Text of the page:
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March 31, 1972 - Image 12

Resource type:
Text
Publication:
The Michigan Daily, 1972-03-31

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Page Twelve

THE MICHIGAN DAILY

Friday, March 31,1972

Page Twelve THE MICHIGAN DAILY Friday, March 31, 1972

t

Afro unit backers hit Regents

I

Accuse meat supplier
of prohibited practices

I -

(Continued from Page 1)
Stockwell, and other supportive
groups have met to discuss "a
spectrum of alternatives" in reac-
tion to the decision including "for-
mal protest, demonstrating, and
moving out of the dorm system."
Gill said the groups have also
discussed "possible roles of !he
commission set up by the Re-
gents."
"The Regents are concerned
about educational programs," Gill
said. "We 'already have developed
programs. We need the funding."
A statement will be issued Mon-
day, Gill said, concerning the
"kinds of things we'll be moving
on."
"I think an over-riding -issue is
the political climate," commented
Housing Director John Feldkamp.
"People are sensitive about the
issue of segregation."
"We felt this program was so
good because it allowed individuals
committed to an inter-racial ex-
perience to live together," he add-
ed. "We don't have a good sub-
stitute that would be the same as
a residential experience."
Feldkamp said that the housing
office will work in areas of choos-
ing and training staff and develop-
ing mechanisms to reach students,
including "identifying areas for
Afro-American identity such as
lounges in South Quad and Stock-
well."
In regard to substitute programs
Feldkamp said, "A real problem
with alternatives is capturing the
imagination and initiative of the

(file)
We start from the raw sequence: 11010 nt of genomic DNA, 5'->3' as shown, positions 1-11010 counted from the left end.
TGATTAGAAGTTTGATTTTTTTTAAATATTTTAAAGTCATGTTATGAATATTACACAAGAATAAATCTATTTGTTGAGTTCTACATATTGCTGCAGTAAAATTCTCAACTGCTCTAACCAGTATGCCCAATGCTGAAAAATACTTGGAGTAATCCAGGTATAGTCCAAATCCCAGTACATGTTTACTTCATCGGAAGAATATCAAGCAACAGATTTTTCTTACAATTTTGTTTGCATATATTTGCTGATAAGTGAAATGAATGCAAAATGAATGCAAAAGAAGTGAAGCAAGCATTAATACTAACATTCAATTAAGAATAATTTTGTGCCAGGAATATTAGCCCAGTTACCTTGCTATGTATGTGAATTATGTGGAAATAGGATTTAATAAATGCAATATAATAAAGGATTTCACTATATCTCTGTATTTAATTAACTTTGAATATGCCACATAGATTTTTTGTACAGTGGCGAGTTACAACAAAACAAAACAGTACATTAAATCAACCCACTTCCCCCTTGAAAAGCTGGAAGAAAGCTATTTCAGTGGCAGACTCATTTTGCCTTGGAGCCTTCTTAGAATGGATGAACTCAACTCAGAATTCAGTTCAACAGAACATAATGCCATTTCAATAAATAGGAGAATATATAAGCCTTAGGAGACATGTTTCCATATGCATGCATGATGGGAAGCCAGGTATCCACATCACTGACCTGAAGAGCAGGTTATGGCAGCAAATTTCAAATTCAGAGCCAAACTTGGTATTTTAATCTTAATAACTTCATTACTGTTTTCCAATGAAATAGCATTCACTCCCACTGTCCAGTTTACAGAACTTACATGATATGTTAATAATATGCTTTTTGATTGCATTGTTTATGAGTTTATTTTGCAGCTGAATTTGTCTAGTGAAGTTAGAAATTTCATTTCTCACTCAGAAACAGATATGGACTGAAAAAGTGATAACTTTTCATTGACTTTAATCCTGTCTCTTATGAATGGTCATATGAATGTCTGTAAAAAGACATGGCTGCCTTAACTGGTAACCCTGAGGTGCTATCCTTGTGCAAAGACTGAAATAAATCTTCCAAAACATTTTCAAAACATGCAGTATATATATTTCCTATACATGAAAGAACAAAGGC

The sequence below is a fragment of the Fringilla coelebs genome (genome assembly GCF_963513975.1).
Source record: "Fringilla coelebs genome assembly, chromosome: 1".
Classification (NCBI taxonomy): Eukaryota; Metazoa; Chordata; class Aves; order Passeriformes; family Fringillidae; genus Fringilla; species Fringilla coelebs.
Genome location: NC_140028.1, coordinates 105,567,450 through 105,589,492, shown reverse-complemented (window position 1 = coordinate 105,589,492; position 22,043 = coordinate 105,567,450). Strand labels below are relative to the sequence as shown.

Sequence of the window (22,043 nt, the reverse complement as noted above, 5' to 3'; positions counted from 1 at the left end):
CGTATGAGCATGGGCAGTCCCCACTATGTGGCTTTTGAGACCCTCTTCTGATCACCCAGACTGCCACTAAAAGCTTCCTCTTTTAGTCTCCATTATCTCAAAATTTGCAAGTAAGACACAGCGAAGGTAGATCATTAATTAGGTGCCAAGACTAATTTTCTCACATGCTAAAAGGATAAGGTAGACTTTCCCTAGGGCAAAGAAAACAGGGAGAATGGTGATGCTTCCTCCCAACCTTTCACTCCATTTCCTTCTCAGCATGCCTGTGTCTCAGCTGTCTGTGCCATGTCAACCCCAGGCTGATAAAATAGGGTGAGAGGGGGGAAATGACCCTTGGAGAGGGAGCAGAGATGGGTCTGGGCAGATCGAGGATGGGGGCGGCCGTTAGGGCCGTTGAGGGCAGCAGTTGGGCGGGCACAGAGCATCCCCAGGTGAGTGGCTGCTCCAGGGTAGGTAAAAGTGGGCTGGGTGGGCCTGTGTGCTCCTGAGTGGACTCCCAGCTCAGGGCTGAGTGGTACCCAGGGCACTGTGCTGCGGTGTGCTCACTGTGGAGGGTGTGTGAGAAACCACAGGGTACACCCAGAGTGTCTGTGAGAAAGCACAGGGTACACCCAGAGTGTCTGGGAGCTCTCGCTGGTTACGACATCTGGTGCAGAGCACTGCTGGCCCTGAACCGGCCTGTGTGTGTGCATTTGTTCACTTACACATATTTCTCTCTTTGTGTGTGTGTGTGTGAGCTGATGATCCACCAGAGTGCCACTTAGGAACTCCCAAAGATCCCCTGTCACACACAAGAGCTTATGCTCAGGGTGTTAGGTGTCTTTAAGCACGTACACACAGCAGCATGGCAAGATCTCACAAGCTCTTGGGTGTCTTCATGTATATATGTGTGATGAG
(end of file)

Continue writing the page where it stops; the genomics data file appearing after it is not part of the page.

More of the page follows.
student. No programs will be
successful unless the students feel
that it is meaningful."
Charles Kidd, acting vice presi-
dent for student services, said he
was disappointed by the Regents
NTew billboard
lawn criticized
Film Critics?
(Continued from Page 1)
U.S. Transportation Department's
restrictions, would save the state
almost $2 million in withheld
federal highway funds.
However, complaints persisted
that the proposal would snatch
billboard control out of the hands
of townships under 50,000 popu-
lation.
"They've put in a provision that
doesn't permit small townships to
restrict billboards. The only jus-
tification for passing it is that it
saves $20 million," said Smit.
"I understand it meets federal
standards . . . That's the only
thing it does," said Smit.
Smit said he wants to allow
townships of any size to ban bill-
boards entirely if they wish.

decision but that the committee
suggested by the Regents would
search for alternatives.
"We will pick people who have
skills, knowledge and interest,"
Kidd said. "It also should not be
too large and cumbersome so that
we can't do anything."
Kidd said he does not "exclude
the possibility that programs could
be directed at students concen-
trated in particular living ar-
rangements."
Kidd suggested that a "cultural
exchange program reflecting a
mixture of students" might be a
workable alternative.
The proposals, developed by
black students and housing office
officials, were an outgrowth "of
various discriminatory practices in
dorms and the failure of race

awareness seminars," according to
Gill.
Although the proposals, were ap-
proved by the Housing Policy
Board last month, regental ap-
proval was needed before the pro-
grams could be implemented. At
their March meeting the Regents
postponed action, requesting addi-
tional information.
The proposal rejected by the
Regents Wednesday was a com-
promise which proponents hoped
would adequately meet the Re-
gents concerns about possible seg-
regation.
Under that proposal the leases
of occupants in the units would be
terminated if the units were judged
to consititute de facto segregation
by the Michigan Civil Rights Com-
mission.